I once approached a venue about a speaking gig, and got turned down. Three books later, I finally earned enough credibility for the venue to invite me to come and speak. I was excited. I came early, armed with an excerpt to read and books to sign. Unfortunately, fate had other ideas. My name was misspelled twice—my last name on a sign outside, and my first name on a poster inside. I think I’m justified in feeling annoyed about that, since my name was right there on the cover of the book, prominently featured. Nevertheless, I was grateful for the gig, and chose not to say anything.
There weren’t a lot of attendees, so when a woman walked in right before the event was set to begin, I was thrilled. She took one look at me and said, “You’re not Melissa (insert somebody else’s last name here).” Her tone was slightly accusatory, as if she had been duped and it was my fault for not being the expected Melissa. “No, I’m not,” I said, giving her what I hoped was a winning smile. I proceeded to explain who I was and what my talk was about. I then invited her to join us. She let me finish my little speech, and then, without a word, turned around and left. Her abrupt exit was so unexpected and rude, I couldn’t help but laugh. Sometimes that’s all you can do.
Then there was the time I interviewed for a position as a professor. I flew out to San Diego and put on my best interview clothes, a navy jacket and skirt with a cream top, and a pair of expensive leather heels I’d splurged on. The stilettos were killer. They elevated the outfit and boosted my confidence. They were also my undoing.
I sailed through the interview, and was feeling pretty good about things when one of the other professors took me to lunch. After that, I was due to come back to campus to make a presentation, so the interviewers could gauge my teaching abilities. We drove to the restaurant in her car, and she parked next to an island dividing the lot. When I got out of the car, I found the woman had parked close to the curb, so I had to step onto the island, which was covered in small plants. I tried to tread carefully so I wouldn’t trample the ground cover, and successfully made my way around the side of the car to where the professor was waiting. We started walking toward the entrance of the restaurant and suddenly, I noticed my foot was caught on something. Someone had tossed a slice of pizza into the low plants, where it was hidden from view, and my stiletto had speared it. As I walked away from the parking island, I dragged the pizza slice along with me. Are you kidding me? I asked the universe, as I frantically tried to keep up my end of the conversation while discretely using the toe of my other shoe to pin down the pizza slice, so I could free my heel. I’m pretty sure the woman noticed. I didn’t get the job.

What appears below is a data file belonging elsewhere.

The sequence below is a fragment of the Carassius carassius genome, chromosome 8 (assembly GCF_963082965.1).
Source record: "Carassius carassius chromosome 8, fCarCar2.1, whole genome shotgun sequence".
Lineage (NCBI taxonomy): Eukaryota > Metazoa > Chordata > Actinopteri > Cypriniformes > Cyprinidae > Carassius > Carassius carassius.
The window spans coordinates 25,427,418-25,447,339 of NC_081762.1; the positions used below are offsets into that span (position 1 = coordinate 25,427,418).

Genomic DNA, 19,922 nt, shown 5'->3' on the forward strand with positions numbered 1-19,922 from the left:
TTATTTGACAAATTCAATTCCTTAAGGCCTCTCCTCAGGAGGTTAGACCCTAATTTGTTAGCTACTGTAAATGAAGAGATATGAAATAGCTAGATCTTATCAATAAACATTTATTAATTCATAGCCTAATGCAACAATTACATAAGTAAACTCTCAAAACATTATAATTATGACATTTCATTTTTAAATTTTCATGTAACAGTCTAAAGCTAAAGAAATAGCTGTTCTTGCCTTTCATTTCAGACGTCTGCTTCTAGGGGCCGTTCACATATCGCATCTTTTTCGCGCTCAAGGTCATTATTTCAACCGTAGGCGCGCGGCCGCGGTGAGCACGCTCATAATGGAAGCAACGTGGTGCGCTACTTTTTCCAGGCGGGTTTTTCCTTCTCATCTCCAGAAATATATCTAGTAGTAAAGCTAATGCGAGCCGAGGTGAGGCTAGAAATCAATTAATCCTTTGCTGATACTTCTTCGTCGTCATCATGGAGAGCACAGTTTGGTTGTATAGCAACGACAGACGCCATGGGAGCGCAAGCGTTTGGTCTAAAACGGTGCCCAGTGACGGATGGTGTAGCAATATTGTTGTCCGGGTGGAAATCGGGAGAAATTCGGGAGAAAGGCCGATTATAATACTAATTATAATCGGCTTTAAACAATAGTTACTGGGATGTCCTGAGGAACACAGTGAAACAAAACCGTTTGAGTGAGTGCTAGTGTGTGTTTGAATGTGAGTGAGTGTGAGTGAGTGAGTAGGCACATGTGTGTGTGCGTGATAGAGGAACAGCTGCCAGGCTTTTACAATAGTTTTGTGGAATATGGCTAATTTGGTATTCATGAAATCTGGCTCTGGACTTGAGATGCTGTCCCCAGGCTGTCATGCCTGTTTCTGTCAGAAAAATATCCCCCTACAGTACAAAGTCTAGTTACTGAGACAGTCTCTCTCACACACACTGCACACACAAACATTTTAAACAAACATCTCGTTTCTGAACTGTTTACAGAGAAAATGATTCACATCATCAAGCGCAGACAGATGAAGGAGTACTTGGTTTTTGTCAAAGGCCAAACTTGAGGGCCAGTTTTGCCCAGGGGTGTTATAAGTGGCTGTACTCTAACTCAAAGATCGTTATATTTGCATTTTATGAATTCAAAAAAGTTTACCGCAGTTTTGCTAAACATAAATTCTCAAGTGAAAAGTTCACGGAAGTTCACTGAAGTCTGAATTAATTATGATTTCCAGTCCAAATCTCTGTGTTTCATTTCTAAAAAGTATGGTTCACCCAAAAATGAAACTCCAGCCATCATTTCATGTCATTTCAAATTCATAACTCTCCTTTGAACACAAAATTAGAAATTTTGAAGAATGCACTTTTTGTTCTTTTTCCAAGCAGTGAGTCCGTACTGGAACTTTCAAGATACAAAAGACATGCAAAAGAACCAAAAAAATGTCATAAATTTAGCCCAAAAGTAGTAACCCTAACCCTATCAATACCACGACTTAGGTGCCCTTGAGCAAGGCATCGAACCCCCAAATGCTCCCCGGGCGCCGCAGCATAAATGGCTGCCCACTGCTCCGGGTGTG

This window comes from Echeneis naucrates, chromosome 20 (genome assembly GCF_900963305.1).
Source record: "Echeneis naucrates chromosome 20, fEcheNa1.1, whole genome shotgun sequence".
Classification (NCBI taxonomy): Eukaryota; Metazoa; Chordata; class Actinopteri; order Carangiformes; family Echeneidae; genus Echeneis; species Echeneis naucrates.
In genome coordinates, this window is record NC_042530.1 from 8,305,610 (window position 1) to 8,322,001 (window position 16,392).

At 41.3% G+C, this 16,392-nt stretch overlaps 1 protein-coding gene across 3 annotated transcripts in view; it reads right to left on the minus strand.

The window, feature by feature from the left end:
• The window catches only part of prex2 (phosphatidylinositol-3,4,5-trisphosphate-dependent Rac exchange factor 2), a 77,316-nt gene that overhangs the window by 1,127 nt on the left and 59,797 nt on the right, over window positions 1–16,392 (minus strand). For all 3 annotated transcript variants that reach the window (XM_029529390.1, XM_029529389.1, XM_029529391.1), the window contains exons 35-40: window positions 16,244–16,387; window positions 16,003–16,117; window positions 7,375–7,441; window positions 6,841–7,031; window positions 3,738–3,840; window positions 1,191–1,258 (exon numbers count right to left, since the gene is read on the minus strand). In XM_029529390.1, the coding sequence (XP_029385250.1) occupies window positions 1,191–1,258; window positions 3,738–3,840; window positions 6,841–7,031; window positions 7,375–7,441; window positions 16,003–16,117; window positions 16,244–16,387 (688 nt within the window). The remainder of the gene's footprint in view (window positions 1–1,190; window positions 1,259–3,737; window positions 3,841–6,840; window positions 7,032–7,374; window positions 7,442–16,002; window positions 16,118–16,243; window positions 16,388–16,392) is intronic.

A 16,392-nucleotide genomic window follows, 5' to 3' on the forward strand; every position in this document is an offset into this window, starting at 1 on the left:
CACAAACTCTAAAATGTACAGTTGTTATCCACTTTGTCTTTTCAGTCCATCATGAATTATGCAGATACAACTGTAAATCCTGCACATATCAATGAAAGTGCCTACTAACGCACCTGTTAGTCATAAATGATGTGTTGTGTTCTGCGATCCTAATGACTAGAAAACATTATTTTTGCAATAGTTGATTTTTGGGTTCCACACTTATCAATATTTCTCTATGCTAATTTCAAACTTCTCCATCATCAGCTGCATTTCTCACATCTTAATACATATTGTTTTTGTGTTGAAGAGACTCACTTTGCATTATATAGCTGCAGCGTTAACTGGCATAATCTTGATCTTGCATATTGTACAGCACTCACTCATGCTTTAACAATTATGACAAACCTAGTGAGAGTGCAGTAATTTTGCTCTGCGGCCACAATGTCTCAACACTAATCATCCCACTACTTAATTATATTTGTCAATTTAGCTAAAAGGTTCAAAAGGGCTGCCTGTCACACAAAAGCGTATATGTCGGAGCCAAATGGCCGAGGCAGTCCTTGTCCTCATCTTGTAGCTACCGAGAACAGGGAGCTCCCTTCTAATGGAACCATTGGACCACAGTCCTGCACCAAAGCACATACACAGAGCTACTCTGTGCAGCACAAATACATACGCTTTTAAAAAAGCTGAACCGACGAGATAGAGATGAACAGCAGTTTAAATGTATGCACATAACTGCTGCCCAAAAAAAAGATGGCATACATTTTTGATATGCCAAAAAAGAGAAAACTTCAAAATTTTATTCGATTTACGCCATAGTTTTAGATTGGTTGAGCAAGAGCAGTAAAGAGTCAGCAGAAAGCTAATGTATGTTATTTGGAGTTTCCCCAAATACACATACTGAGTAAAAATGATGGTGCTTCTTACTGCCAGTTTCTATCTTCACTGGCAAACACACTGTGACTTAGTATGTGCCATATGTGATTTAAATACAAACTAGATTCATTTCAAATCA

I don’t know why these things happen. I know bad things happen to everyone, so maybe I’m not truly cursed. The rain falls on the just and the unjust, no? (And of course, things could be worse. Things have been worse, and I keep getting up each time I get knocked on my rear end.) Maybe spearing the pizza slice was God’s way of letting me know that wasn’t the right job for me, that I wouldn’t have been happy on the tenure track. Maybe the challenges I face serve to guide me, to push me in a new direction I wouldn’t have tried otherwise. I just wish I could learn these lessons without damaging my pride.
© Melissa Eskue Ousley 2016
Go Bag Contents:
1 Frying Pan
6 Rolls Toilet Paper (super important for pretense of civilization)
1 Pack Wet Wipes
1 Can Opener
1 First Aid Kit
2 Camp Forks (not just for roasting marshmallows)
4 Sets Plates, Cups, Utensils
3 Fire Starters*
4 Rain Ponchos
2 Swiss Army Knives*
3 Packs Dog Food
4 Mylar Rescue Blankets
1 LifeStraw Water Filter
12 Bottles Water
Dry Goods for 3 Days (note to self: don’t forget pop tarts and top ramen)
4 Missing Persons Posters (plus 1 for dog)
*Not for twelve-year-old boys to use unsupervised. Trust me on this.
Plan for 15 Minute Warning: Grab Go Bag, walk (quickly) to higher ground. Leave dog if necessary.
Plan for 30 Minute or More Warning: Load Go Bag and camping gear (tent, tarp, sleeping bags, flashlights, emergency radio, grill, shovels, etc.) into car, drive to higher ground. Take dog.
In the six years I’ve lived on the Oregon coast, I haven’t felt so much as a tremor. Reality isn’t based solely on my experiences though, and I’d be foolish to assume it does. Our area has a history of earthquakes, so it’s important to be prepared, especially living near a tsunami zone. Emergency management experts for the region say we’re overdue for the big one, an earthquake strong enough to shake the ground for five minutes, causing landslides and a 50-foot high tidal wave. The thought of that is enough to send me into fetal position. Even if the big one doesn’t happen in my lifetime, we’re still at risk for tidal waves originating from across the ocean. That happened in 2011, when there was 9.0 magnitude earthquake in Japan. Fortunately, the waves that reached our shores were small and did minimal damage, but debris from that natural disaster still washes up on our beaches, several years later.
My children regularly practice earthquake and tsunami drills at school, taking refuge under desks for the shaking and then filing out of the building in an orderly fashion to walk up a hill. They know they’ve got about 15 minutes, maybe less, to get to safety, assuming our bridges haven’t crumbled. We know where they’ll be if a quake happens during the school day, and we know where we’ll meet if a different scenario happens, say, they’re at home and I’m at work.